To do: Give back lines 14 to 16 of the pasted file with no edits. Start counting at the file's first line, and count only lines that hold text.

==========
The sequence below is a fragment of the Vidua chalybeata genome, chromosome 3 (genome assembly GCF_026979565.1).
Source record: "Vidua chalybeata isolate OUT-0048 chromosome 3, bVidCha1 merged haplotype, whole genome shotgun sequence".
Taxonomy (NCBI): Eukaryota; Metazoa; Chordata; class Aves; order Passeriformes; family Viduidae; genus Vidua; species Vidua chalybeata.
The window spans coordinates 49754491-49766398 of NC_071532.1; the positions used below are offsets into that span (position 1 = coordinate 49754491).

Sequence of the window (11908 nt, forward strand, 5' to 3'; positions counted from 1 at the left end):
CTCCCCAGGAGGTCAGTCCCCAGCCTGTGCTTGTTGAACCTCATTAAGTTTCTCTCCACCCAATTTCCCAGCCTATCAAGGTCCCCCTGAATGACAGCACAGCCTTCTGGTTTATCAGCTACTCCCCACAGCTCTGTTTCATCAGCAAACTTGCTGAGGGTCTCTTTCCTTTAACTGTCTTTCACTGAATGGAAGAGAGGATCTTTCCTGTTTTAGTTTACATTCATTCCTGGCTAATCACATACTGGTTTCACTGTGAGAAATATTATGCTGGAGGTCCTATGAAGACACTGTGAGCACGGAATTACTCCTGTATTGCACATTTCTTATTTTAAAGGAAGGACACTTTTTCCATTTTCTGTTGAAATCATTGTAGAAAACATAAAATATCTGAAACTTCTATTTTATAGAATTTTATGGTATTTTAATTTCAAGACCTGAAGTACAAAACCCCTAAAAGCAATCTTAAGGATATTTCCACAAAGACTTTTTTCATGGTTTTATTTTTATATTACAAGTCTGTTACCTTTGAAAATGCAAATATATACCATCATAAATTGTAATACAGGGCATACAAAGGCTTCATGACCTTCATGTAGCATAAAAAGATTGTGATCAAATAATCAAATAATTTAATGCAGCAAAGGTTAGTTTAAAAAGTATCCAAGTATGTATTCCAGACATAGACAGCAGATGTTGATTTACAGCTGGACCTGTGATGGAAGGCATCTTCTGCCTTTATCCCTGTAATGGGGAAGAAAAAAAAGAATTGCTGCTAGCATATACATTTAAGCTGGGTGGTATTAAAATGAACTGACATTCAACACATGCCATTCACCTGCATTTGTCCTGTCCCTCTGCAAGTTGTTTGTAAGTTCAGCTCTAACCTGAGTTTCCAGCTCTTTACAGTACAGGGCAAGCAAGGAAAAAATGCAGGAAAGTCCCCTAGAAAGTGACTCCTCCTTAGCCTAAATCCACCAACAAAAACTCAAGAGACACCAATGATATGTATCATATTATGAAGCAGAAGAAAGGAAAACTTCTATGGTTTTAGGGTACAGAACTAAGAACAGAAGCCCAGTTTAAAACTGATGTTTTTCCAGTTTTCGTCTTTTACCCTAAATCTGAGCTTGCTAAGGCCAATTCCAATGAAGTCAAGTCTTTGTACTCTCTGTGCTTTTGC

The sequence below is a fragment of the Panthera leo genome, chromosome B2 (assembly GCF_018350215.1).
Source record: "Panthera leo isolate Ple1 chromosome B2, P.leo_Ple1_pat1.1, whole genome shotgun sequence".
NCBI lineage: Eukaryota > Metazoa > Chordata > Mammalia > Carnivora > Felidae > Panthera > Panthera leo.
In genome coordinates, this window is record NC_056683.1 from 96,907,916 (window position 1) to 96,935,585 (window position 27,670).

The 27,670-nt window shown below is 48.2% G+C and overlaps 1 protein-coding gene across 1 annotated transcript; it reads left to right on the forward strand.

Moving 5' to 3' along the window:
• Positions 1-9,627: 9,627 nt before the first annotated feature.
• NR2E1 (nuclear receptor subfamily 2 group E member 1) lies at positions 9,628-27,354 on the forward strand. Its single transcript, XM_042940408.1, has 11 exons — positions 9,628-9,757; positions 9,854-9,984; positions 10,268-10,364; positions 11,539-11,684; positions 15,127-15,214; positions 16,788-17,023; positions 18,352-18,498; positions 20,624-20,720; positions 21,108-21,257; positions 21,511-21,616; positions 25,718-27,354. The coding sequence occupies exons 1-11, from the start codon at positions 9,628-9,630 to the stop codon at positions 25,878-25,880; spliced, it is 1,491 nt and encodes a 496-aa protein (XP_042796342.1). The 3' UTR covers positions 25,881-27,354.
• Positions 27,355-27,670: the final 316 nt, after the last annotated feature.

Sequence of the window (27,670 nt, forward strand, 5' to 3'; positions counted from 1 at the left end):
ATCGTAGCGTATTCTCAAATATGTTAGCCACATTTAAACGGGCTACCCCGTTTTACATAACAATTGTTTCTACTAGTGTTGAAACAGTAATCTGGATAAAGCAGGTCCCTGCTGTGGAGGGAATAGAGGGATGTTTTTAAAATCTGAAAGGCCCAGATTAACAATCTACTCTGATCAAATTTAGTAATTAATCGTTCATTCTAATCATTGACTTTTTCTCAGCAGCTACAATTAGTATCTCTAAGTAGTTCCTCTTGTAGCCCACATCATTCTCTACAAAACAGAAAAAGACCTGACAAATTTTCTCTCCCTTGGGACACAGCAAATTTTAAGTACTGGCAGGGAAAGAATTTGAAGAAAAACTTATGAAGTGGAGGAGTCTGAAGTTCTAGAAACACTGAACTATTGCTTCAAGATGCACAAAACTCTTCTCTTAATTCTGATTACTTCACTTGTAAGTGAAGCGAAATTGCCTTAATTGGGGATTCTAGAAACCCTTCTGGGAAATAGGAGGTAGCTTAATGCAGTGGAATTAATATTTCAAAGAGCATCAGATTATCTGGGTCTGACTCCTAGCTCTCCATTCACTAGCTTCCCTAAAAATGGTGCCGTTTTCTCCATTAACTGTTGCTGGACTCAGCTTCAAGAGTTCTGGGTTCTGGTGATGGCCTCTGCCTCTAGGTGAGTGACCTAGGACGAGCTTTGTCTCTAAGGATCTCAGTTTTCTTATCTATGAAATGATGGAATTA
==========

• NR2E1 (nuclear receptor subfamily 2 group E member 1) lies at positions 9,628-27,354 on the forward strand. Its single transcript, XM_042940408.1, has 11 exons — positions 9,628-9,757; positions 9,854-9,984; positions 10,268-10,364; positions 11,539-11,684; positions 15,127-15,214; positions 16,788-17,023; positions 18,352-18,498; positions 20,624-20,720; positions 21,108-21,257; positions 21,511-21,616; positions 25,718-27,354. The coding sequence occupies exons 1-11, from the start codon at positions 9,628-9,630 to the stop codon at positions 25,878-25,880; spliced, it is 1,491 nt and encodes a 496-aa protein (XP_042796342.1). The 3' UTR covers positions 25,881-27,354.
• Positions 27,355-27,670: the final 316 nt, after the last annotated feature.

Sequence of the window (27,670 nt, forward strand, 5' to 3'; positions counted from 1 at the left end):